The idea behind creating a public space is not just to build a nice-looking addition to a town, but to create a space that people actually use. A plaza with no one in it is just an empty space. Creating a space that successfully engages people is an artform and a science that relies on the input of the community, the testing of ideas, sharp observation and detailed planning.
A few years ago, the Project for Public Spaces looked at 40 years of research and published the report, Eleven Principles for Turning Public Spaces into Civic Places. Recently, On The Commons republished the key points from the report, rekindling the conversation. Below is an overview of the 11 principles.
1. The Community is the Expert
The space is for the community. Community members should be involved with the planning from the beginning.
2. You are creating a place, not just a design
Aesthetics aside, the space has to be useable above all.
3. You can’t do it alone
No one can create a successful space without input from other people and organizations.
4. They always say, “It can’t be done.”
Naysayers are gonna naysay and bureaucracy is a slow-moving machine. Stay the course.
5. You can see a lot just by observing
Watching people use a space can reveal a lot about what they use, want and need.
6. Develop a vision
What is the intended use for the space, as it applies to the community? This should be clear from the start.
7. Form supports function
The form of the space should follow and strengthen the vision for its use.
Position like things near each other and near well-matched, surrounding businesses: kid-friendly stuff near kid-friendly businesses, transportation points efficiently placed, food vendors in logical places etc. Doing so increases engagement and interaction.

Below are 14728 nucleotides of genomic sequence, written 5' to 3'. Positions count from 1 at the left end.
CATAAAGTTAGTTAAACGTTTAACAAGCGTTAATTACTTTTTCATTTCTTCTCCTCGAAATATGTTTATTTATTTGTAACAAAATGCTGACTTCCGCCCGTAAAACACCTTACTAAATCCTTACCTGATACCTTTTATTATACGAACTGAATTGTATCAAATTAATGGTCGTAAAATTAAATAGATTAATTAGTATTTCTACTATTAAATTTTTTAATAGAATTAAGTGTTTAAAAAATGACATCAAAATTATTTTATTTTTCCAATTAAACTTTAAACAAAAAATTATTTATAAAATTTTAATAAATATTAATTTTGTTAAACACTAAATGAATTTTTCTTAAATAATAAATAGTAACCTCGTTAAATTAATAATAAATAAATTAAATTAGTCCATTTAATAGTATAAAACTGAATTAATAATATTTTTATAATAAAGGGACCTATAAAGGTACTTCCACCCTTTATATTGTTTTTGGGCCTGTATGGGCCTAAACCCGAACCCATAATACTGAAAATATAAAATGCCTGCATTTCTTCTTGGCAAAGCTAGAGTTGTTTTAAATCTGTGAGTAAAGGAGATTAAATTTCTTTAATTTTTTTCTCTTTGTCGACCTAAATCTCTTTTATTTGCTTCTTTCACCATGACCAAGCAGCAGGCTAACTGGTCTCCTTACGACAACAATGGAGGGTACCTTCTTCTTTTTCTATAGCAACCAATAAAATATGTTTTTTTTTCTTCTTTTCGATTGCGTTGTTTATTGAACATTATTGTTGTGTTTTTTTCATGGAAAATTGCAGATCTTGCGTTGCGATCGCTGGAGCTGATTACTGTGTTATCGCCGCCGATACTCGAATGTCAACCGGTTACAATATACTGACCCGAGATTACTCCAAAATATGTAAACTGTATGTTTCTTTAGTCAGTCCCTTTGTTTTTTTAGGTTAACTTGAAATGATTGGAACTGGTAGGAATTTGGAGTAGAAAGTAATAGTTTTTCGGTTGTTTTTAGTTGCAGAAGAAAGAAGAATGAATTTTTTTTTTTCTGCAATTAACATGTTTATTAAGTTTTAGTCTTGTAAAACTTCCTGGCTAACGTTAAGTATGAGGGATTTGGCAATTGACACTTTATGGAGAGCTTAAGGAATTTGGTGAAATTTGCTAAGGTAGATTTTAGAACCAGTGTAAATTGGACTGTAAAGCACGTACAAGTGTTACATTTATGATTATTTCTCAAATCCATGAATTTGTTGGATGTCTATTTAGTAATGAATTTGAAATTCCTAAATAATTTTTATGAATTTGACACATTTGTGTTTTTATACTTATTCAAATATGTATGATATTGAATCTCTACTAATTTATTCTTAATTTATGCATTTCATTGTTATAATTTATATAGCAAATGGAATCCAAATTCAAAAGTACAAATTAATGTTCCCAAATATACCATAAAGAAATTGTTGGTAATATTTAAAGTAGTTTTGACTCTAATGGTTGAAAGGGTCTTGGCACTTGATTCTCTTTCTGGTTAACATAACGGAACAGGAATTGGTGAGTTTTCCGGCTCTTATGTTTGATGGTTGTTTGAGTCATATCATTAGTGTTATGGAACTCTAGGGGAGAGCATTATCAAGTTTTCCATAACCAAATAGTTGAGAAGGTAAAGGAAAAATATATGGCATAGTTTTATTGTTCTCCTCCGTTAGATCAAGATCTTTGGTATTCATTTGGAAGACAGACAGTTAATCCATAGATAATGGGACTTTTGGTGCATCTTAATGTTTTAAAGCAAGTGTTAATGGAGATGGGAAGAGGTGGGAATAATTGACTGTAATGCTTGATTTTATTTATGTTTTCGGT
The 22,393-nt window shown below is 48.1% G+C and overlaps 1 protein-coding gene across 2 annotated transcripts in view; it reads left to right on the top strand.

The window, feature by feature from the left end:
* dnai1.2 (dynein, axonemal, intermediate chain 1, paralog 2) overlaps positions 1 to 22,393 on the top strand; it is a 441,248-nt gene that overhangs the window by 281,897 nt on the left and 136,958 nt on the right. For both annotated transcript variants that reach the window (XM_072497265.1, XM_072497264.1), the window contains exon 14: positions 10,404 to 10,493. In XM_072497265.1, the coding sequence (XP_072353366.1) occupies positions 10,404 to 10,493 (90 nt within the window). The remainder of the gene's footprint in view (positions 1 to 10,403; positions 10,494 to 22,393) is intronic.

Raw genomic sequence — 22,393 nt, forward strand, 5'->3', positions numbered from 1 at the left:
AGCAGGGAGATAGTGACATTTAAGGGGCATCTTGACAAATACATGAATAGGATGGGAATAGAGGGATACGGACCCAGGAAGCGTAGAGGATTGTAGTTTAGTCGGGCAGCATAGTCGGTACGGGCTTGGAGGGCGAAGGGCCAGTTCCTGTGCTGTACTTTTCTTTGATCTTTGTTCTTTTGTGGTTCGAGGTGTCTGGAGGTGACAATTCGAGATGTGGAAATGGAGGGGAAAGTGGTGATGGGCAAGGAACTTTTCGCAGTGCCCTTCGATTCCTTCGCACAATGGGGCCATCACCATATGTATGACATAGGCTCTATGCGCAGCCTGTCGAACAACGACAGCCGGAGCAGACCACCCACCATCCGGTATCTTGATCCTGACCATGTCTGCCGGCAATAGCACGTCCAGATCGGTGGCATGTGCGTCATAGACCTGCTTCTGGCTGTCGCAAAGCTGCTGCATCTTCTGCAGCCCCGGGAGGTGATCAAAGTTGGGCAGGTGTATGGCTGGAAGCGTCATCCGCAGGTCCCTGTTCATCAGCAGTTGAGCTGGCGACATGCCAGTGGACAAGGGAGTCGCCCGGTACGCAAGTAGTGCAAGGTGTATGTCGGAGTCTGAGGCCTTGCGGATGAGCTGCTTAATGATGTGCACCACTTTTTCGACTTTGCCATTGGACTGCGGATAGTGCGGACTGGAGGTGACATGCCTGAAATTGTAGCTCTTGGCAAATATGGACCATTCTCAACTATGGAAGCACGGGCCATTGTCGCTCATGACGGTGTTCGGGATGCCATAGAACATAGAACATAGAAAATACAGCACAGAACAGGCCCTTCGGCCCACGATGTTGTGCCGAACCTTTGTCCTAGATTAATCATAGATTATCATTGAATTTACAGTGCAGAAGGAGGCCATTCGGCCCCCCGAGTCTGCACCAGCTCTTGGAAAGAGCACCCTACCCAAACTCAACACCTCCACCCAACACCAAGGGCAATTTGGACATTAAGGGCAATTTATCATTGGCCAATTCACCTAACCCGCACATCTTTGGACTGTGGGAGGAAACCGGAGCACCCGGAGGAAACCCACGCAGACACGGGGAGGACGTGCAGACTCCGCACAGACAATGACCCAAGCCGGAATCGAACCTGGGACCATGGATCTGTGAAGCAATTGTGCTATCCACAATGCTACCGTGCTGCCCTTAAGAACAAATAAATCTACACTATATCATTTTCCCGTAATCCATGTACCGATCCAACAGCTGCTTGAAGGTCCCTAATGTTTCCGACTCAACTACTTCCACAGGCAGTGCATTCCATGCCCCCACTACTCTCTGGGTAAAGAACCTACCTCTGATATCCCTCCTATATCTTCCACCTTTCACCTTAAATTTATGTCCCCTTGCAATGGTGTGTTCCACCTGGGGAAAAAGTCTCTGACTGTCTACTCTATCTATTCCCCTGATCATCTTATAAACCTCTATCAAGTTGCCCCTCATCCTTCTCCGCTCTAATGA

9. Start with the petunias
Start small. Great ideas often get lost in planning. Small steps can help determine future plans and signal the community that their space is important.
10. Money is not the issue
Small-scale projects that involve the community can be more engaging than large-scale projects that have a top-down feel to them.
11. You are never finished
A great public space grows and changes with the community and its needs. An open approach to management of the space ensures that the people who use it continue to determine how it is used.
So what now? A theme that runs throughout the 11 principles is that starting with a vision, then taking small steps to bring that vision to life is the key to creating a great public space. Is there something you'd like to see in your neighborhood? Start talking to people. Can you create a shared vision for the space? What small steps can be taken? Who can help get the ball rolling? Contact local officials, the parks department, or the downtown planning department. You might be surprised at what you can accomplish. For guidance, strategies and inspiration visit The Project for Public Spaces.
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